It’s a vain, out-dated ambition, I know. When they first built Crysis, it was inconceivable that technology would ever be able to run it on maximum settings. I played it on a mix of Low and Medium settings on Daedalus, and it was still a bit choppy — the final boss in particular dropped to an almost unplayable frame rate, but the rest was Good Enough.
So here we are with new computer on the block Helios. What does he make of this monumental tech demo?
First off, Crysis tried to misinterpret Helios as only being capable of High settings, not Very High. No, Crysis, you’re not getting off that easily.
So we’re on max settings and I get the feeling Crysis isn’t particularly well optimised. The frame-rate varies pretty wildly, going from the giddy heights of 120 down to 55 or possibly less. Frame rates aside, the game itself seems almost designed to feel choppy even when it’s running smoothly — movement, for example, seems to be “realistic” in that you are carried forward by each foot rather than at a consistent rate, making the game act clunky.
Visually, I’m not sure that having everything on maximum has made particularly much difference after all that build-up. It was never a pretty game in the artistic sense, its po-faced utilitarian militarism serviceable but not particularly inspired (at least until the aliens come out), but even on lowest settings the lush tropical jungle was pretty sumptuous by day and by night. Maybe there are a few more godrays hanging around and a dash more post-processing.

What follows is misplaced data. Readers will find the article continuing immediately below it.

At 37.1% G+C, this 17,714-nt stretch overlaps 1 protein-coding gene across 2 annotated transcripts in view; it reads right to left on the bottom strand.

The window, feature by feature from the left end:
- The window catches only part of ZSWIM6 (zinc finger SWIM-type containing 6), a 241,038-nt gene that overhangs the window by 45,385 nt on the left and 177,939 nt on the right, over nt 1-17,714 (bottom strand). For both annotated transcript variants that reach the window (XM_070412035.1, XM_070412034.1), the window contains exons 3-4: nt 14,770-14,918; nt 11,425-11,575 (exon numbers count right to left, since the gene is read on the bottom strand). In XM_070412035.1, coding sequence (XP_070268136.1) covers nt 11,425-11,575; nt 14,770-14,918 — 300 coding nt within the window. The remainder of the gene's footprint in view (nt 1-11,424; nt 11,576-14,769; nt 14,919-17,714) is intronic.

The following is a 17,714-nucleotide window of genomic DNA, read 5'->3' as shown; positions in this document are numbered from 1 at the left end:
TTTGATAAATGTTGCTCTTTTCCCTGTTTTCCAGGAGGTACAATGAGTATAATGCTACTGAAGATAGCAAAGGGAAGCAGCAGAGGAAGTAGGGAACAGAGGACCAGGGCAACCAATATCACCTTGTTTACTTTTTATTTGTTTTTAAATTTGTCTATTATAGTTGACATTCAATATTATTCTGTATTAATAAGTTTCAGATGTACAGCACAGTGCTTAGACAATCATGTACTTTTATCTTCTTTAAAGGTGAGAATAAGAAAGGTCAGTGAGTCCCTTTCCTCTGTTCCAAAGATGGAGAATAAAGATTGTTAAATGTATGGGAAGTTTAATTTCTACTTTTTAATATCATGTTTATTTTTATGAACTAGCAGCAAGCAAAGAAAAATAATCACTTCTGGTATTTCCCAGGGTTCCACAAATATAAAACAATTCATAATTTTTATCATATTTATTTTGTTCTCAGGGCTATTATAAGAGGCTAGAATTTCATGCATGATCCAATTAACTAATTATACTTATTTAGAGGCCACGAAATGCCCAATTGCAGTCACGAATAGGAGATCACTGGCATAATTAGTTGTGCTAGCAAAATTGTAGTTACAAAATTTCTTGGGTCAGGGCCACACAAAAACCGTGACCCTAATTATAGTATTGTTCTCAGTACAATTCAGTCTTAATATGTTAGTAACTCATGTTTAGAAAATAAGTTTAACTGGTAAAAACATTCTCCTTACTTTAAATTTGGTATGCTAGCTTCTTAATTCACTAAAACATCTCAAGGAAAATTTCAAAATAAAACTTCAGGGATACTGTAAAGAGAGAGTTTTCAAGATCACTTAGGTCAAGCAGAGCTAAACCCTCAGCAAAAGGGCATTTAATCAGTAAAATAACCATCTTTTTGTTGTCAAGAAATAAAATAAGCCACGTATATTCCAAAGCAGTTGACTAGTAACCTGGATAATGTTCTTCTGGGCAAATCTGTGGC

So, not particularly worth the wait. Let’s pad out this blog, then, by talking about the game…
Crysis‘ biggest flaw remains its suit mode system. I think we can all agree that switching a pile of individual augs on and off in Deus Ex wasn’t perhaps its finest thought (MJ12 commando? Aggressive Defence + Ballistic Armour + Eyes + …). Maybe solving that problem by giving you less augs wasn’t its sequel‘s best idea either; on the other hand, allowing passive augs was possibly a good middle ground.
Crysis decided to solve this problem by lumping various individual augs into different modes. Punching and jumping are Strength, Cloak is invisibility, Speed is sprinting, and Armour is bullet-sponge.
Suit “customisation” is noted on the back of the box so they were obviously pretty pleased with this feature, but ultimately it makes the suit very unintuitive. When you see an obstacle, you tend to stand there for a moment before remembering — “oh yes, I have strength mode for this”.
Trying to do this under a hail of bullets, when going into Strength mode sacrifices that Maximum Armour you were kind of relying on… I think that appending the actions to the normal controls would have been better; hold down the button to use a powered-up punch or super-jump, that kind of thing.
Maybe it’s worse because, for all he’s a super-suited super-solider, Nomad is still pretty rubbish. The energy and health meters are extremely stingy, belying the faint feeling of power you get when you vault up onto a particularly satisfying refinery building when after two jumps you have to sit and get your breath back.